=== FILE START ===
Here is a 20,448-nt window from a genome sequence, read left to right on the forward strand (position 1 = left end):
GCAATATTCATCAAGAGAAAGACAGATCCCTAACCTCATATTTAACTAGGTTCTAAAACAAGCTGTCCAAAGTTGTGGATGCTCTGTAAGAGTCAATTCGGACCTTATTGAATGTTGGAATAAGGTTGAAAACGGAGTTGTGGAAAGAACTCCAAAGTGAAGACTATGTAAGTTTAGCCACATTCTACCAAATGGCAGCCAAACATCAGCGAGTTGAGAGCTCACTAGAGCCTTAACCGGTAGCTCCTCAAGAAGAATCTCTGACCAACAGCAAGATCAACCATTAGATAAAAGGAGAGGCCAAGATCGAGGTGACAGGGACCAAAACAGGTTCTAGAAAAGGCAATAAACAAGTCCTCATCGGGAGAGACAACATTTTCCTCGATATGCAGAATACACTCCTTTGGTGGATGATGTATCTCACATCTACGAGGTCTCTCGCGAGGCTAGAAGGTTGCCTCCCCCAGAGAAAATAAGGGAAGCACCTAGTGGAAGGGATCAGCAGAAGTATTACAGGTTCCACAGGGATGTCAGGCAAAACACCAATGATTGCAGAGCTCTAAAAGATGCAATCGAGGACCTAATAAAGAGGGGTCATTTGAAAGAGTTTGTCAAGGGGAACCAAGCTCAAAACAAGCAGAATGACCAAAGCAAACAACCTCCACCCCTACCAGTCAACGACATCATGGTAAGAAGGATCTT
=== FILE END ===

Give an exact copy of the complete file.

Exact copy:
Here is a 20,448-nt window from a genome sequence, read left to right on the forward strand (position 1 = left end):
GCAATATTCATCAAGAGAAAGACAGATCCCTAACCTCATATTTAACTAGGTTCTAAAACAAGCTGTCCAAAGTTGTGGATGCTCTGTAAGAGTCAATTCGGACCTTATTGAATGTTGGAATAAGGTTGAAAACGGAGTTGTGGAAAGAACTCCAAAGTGAAGACTATGTAAGTTTAGCCACATTCTACCAAATGGCAGCCAAACATCAGCGAGTTGAGAGCTCACTAGAGCCTTAACCGGTAGCTCCTCAAGAAGAATCTCTGACCAACAGCAAGATCAACCATTAGATAAAAGGAGAGGCCAAGATCGAGGTGACAGGGACCAAAACAGGTTCTAGAAAAGGCAATAAACAAGTCCTCATCGGGAGAGACAACATTTTCCTCGATATGCAGAATACACTCCTTTGGTGGATGATGTATCTCACATCTACGAGGTCTCTCGCGAGGCTAGAAGGTTGCCTCCCCCAGAGAAAATAAGGGAAGCACCTAGTGGAAGGGATCAGCAGAAGTATTACAGGTTCCACAGGGATGTCAGGCAAAACACCAATGATTGCAGAGCTCTAAAAGATGCAATCGAGGACCTAATAAAGAGGGGTCATTTGAAAGAGTTTGTCAAGGGGAACCAAGCTCAAAACAAGCAGAATGACCAAAGCAAACAACCTCCACCCCTACCAGTCAACGACATCATGGTAAGAAGGATCTT